Sean drew a picture of a tug-of-war. The rope was taut. He said, “Any good process has two sides pulling on the idea. To stay out of the extremes and off the margins we need the tension from the other team. We need the other side to pull as hard as we do; that’s what makes it all work. That’s what keeps us playing in the center. ” And then he paused and thought about it, adding, “In a way, it’s this kind of tension that makes collaboration happen. Collaboration isn’t about absolute agreement – that’s not generative at all; collaboration is how we do conflict. Collaboration is healthy conflict.”

I laughed at the phrase and I think it is accurate. If we can pull on the idea rope without negating each other, if it’s not personal, then it is healthy. It’s all about focusing on the idea, pulling on the idea instead of diminishing the other; a great collaboration is subject centered, it is about a better idea and that requires some tugging. It is not about being right or winning; it is the game that is essential.

I once took a class from the great Kichom Hyashi. One day he divided the class into two teams from a mock organization: 1) the finance folk and 2) the creative team. He posed a challenge and asked the two teams to try and pull the other side into their point of view. We immediately began diminishing the ideas of the other side. Kichom stopped us. He asked us to begin again only this time he would facilitate our conversation. He did not allow us to diminish or negate the other team. We entered the heat, argued the idea instead of negating the people, and an extraordinary thing happened: the tension mounted until it was palpable, crackling, and then a 3rd channel broke open. A better idea, previously hidden, burst forth. It was not a solution but a better idea, an expanded vision. The tension transformed into excitement. The two teams were now one voice chattering about the possibilities.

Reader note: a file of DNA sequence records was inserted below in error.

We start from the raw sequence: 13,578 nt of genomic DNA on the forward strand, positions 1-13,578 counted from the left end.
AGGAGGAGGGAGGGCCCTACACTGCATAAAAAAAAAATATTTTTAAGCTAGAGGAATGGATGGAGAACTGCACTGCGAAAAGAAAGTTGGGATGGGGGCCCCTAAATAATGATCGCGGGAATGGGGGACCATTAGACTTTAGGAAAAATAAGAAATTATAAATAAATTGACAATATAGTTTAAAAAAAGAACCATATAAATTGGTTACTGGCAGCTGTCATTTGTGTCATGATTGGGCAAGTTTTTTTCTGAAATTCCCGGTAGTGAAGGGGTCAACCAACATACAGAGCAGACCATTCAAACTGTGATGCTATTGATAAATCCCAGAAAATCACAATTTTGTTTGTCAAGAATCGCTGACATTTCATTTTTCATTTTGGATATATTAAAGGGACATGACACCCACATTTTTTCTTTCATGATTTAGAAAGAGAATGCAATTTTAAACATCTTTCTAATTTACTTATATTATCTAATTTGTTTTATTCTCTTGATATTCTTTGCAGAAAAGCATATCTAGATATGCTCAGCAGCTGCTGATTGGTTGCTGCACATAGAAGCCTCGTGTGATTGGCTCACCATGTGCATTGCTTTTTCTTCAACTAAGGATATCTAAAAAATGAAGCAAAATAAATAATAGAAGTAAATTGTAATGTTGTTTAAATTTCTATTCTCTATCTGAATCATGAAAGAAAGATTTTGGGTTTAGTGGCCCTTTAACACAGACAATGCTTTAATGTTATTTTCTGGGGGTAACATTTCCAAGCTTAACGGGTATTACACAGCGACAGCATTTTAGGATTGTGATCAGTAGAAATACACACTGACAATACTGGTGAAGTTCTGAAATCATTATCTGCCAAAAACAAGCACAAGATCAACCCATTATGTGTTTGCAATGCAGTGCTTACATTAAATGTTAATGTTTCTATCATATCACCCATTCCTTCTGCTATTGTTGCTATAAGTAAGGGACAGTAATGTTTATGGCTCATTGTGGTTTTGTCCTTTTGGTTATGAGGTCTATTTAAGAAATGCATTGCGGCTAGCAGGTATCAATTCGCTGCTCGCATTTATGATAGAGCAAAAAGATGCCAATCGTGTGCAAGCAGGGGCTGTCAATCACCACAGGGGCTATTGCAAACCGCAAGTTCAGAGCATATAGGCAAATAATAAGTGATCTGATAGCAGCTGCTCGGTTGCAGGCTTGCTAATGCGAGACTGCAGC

Kichom sat back in his chair and smiled, saying, “It’s not a mystery. This is how it is supposed to happen.”